This report focuses primarily on unlawful discharge cases and settlements in West Virginia. It is usually uncommon for great cases to go to court, simply because they usually settle out of the courtroom. However, when they don’t settle, there is a lawsuit, in which only one party will be the winner.
The majority of lawsuits contain mixed verdicts, which means that they involved a single, or possibly several claims of wrongful firing due to race, color, national origin, religion discrimination, age discrimination, constructive discharge, gender discrimination, sexual orientation, gender expression or gender identity discrimination, workplace retaliation or pregnancy.
The table beneath shows a snapshot of the various types of claims filed and additionally their quantities in the state of WV in 2017.
|State||2017 Total Charges||% of Total USA Charges||Race||Sex||Natl Origin||Religion||Color||Retaliation All Statutes||TVII Retaliation||Age||Disability||EPA||GINA|
Wrongful discharge and discrimination cases & settlements in West Virginia
Chris Azzaro v John Howard Motors
Chris Azzaro was the general sales manager at John Howard Motors in Morgantown, WV.
In 2013, he raised complaints about safety and other improper activities at the dealership. He alleged that Randy Buzzo, the owner of the business, was involved in a scheme to avoid paying taxes by the improper sales of vehicles. He was fired not long after.
He filed a wrongful termination lawsuit in 2015. In the same year, his ex-employer filed criminal embezzlement charges against him, claiming he stole $300,000. Azzaro was cleared of these charges, and amended his own wrongful termination lawsuit with malicious prosecution charges as well.
The case was settled 1 day before going to trial, Azzaro received a settlement of $2.1 million. Source
EEOC v Mike Enyart & Sons
Mareo R. Allen, an African-American man, worked for the construction company, Mike Enyart & Sons, on a sewer line installation project in White Sulphur Springs, West Virginia.
While working for the company, a foreman and other co-workers repeatedly discriminated against Allen because of his race. They harassed him by using racially offensive language, threatening him, showing him swastikas, and even cutting his belt with a knife.
When Allen complained about the hostile work environment to management, he was fired.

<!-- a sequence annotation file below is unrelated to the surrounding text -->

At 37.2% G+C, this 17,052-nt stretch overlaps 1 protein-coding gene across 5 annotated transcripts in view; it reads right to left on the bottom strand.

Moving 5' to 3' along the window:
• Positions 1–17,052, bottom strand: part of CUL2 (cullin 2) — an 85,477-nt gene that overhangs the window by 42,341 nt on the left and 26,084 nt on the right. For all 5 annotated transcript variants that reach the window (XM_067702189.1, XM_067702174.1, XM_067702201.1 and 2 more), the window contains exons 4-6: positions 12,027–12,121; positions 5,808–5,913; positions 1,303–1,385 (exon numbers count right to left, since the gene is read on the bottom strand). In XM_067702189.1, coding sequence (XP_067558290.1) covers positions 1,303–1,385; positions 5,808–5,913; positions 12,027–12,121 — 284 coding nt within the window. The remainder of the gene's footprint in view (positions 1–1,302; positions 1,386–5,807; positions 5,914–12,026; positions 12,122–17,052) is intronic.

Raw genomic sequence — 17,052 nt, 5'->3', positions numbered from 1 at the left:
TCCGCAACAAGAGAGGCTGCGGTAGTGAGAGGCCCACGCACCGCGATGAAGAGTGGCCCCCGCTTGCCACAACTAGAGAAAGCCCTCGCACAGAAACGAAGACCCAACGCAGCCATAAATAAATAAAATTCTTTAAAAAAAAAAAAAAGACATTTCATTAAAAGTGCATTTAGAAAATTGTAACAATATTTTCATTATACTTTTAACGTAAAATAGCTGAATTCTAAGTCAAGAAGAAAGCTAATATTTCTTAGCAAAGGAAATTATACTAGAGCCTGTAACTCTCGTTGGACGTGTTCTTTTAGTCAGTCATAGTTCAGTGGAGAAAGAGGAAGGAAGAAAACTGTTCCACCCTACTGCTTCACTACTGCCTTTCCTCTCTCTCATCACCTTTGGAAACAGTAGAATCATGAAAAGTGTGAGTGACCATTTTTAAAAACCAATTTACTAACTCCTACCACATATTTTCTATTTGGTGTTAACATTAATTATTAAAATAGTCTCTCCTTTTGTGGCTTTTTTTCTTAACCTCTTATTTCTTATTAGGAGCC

The EEOC sued the construction company for wrongful termination in retaliation for reporting racial discrimination, which violates Title VII of the Civil Rights Act.
The case was settled through a consent decree, the discharged employee received a settlement of $87,205. Source
EEOC v Weirton Medical Center
Employment law protects not only existing employees from discrimination, but job applicants as well.
Paul Ayers worked for Weirton Medical, a community hospital in Weirton, WV for 24 years as a linen technician. He applied internally for another job, that of multi-craftsman. The maintenance director interviewed him, but did not offer him the position. The director made oral and written statements, which indicated that he wanted someone younger and more energetic (Ayers was 48 at the time), and that Ayers had a back problem which might also be an issue.
Ayers reported the events to the EEOC, which sued the company for violating the Americans with Disabilities Act when it discriminated against him for a perceived disability, and the Age Discrimination in Employment Act, which protects workers over 40 years old from age discrimination.
The case was settled through a consent decree, Ayers received a settlement of $12,500. Source
Stephen Mader v Weirton Police Department
Stephen Mader was a police officer working for the police department in Weirton, WV.
10 months into his job, he was responding to a domestic incident, where a suicidal man was threatening to hurt himself. When he arrived on the scene, the man had a gun in his hand, but didn’t seem aggressive or violent.
Mader did not shoot the man, he instead tried to talk him into putting the gun down. 2 other police officers arrived on the scene, and seeing the gun in the suicidal man’s hand, they fatally shot him.